The World of Opposites and Plato Using Samuel Taylor Coleridge Novel Christabel

The World of Opposites and Plato Using Samuel Taylor Coleridge Novel Christabel

In his philosophical view Plato wanted to study the difference and correlation between the world of forms and the world of ideas. In his not finished poem-novel Christabel Coleridge also turns to the imaginary world, which coexists with real one. Omens, inner feelings, different sings help the readers to get the author’s message, which is hidden behind the plot structure.
Plato’s theory of “Things and Ideas (or Forms)” makes an outstanding contribution to the Western Philosophical thought. Although he has written a lot of books on different aspects including political science, ethical theory, psychology and art, he is known all over the world mostly due to this theory of “Things and Ideas”. The idea that the reality that we see around us is not a true reality, but just a reflection of the higher reality makes the cores of the theory of “Things and Ideas”.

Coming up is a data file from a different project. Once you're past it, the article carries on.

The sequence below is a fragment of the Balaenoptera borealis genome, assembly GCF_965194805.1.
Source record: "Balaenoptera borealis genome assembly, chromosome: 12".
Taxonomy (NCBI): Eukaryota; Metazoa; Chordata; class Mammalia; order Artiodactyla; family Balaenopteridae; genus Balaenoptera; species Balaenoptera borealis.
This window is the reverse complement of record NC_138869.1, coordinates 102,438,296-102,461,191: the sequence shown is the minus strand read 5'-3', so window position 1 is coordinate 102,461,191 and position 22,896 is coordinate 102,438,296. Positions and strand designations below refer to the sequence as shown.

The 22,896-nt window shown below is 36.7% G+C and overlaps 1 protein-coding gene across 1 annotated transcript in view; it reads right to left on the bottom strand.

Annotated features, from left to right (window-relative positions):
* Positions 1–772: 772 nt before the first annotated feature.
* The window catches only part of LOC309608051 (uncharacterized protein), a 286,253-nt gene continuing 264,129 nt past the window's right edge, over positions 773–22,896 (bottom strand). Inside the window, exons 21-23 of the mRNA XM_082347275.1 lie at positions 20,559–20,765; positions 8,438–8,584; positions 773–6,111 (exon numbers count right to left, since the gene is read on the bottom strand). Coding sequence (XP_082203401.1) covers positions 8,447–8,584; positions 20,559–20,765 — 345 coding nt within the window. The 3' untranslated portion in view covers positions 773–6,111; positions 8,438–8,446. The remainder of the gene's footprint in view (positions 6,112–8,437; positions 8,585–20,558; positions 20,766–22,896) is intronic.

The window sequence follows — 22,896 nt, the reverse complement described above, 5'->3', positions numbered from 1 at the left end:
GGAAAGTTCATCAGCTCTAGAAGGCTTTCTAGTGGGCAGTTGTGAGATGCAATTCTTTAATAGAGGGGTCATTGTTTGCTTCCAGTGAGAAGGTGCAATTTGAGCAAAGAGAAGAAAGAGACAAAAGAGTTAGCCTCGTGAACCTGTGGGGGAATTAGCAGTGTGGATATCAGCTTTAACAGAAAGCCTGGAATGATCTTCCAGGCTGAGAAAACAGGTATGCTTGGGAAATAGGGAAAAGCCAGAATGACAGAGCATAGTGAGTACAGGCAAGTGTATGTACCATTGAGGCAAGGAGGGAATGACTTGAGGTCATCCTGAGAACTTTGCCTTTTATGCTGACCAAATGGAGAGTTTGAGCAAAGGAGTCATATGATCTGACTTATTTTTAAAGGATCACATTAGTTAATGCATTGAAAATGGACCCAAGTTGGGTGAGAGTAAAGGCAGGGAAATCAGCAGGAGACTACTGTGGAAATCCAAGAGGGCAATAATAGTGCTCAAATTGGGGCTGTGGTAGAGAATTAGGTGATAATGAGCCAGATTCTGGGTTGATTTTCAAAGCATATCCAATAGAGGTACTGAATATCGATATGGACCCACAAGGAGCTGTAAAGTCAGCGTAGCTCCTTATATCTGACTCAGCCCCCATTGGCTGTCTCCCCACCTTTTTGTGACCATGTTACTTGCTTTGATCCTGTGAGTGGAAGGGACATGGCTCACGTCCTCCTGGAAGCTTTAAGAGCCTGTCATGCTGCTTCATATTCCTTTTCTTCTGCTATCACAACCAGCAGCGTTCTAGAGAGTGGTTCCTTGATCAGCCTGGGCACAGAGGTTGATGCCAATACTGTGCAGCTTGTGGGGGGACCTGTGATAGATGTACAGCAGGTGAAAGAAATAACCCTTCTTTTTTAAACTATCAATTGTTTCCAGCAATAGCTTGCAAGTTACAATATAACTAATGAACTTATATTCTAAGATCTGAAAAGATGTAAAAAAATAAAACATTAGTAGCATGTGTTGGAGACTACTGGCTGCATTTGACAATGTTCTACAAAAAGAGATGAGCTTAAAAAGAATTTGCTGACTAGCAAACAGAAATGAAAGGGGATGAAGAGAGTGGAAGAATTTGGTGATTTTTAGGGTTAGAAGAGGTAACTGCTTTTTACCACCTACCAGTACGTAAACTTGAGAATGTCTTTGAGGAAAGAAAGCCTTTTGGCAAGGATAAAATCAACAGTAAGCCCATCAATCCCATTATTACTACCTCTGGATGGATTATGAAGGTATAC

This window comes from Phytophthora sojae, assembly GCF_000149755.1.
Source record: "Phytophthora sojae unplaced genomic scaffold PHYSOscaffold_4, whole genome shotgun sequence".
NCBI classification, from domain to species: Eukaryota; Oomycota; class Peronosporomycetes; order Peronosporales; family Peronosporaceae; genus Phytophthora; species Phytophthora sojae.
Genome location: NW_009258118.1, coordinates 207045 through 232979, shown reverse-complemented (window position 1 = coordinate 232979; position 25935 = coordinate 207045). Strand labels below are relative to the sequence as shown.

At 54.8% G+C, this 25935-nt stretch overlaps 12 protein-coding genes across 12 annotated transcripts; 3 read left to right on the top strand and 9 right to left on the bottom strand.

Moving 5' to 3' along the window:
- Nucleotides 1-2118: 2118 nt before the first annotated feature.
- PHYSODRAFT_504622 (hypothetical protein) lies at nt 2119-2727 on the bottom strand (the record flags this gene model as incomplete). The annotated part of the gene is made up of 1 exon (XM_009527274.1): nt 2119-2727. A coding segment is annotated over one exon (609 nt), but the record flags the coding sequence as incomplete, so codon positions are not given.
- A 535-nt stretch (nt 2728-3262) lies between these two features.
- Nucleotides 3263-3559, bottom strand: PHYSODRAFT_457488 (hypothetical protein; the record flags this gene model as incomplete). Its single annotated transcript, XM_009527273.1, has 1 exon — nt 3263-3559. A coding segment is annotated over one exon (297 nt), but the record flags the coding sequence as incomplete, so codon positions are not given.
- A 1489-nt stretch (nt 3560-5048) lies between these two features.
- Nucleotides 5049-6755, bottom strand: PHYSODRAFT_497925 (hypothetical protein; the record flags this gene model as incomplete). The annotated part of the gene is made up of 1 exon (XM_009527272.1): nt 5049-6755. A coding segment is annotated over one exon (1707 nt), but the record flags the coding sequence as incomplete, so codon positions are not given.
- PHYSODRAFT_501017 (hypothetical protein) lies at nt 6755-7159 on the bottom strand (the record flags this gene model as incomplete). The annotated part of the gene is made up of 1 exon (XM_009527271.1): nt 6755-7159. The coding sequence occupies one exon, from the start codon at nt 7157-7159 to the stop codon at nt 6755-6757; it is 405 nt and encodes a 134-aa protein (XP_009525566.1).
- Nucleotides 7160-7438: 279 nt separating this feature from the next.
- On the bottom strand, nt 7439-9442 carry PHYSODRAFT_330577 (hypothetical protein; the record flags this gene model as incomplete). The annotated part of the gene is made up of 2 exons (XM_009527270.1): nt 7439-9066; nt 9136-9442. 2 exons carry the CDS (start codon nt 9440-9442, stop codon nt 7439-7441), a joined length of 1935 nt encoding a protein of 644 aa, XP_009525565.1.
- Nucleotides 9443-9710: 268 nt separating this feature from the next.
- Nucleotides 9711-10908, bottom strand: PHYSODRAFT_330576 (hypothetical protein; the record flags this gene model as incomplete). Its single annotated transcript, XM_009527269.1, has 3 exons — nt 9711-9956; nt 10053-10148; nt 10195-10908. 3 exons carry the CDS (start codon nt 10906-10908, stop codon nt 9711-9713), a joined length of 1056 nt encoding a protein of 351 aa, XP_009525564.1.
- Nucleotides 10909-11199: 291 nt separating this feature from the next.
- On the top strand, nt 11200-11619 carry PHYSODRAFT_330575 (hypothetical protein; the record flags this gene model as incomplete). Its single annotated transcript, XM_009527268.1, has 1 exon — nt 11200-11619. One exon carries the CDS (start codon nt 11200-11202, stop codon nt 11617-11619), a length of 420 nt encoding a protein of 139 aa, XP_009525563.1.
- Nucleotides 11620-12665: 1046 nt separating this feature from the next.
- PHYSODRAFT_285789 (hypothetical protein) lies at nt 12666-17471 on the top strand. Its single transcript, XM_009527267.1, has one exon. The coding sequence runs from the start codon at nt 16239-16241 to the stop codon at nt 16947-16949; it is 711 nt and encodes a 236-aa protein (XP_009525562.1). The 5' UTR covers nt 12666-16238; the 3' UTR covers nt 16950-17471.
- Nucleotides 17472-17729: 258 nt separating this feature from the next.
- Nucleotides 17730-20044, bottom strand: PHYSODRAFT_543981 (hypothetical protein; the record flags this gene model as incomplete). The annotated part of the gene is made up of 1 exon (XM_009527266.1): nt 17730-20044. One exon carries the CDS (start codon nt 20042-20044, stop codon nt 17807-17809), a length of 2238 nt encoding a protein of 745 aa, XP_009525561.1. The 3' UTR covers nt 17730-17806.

Things are those objects which can be perceived by human senses and include everything that surrounds us. These things altogether make a sensible world. This world is changeable, fleeting and never certain. The reason of this changeability is that the world of things is nothing more than a reflection of the Ideal world or the world of Forms. The Forms are unchanging and eternal. They are not created and will exist forever. The world of Forms makes the realm of being and this being is the real world. But it can not be perceive by our ordinary senses and all we see is just a reflection of the real world. With our senses we can perceive only the realm of the becoming – the way the being is realized in our perception. The becoming is changeable and imperfect. It usually disfigures the Ideal objects. Plato wanted reality to be fixed, permanent, and unchanging. He identified the real with the ideal realm of being as opposed to the physical world of becoming. We can perceive things by our senses only because they have their ideal pairs in the realm of the Being. If we can say that some thing is “beautiful” it means that this “beauty” is nothing more but a reflection of the Form of “Beauty” which exists on the level of Forms or Ideas. The theory of Forms or Ideas insists on the dual nature of the world stating that every subject we see here in the realm of becoming has its “Ideal” equivalent in the realm of being.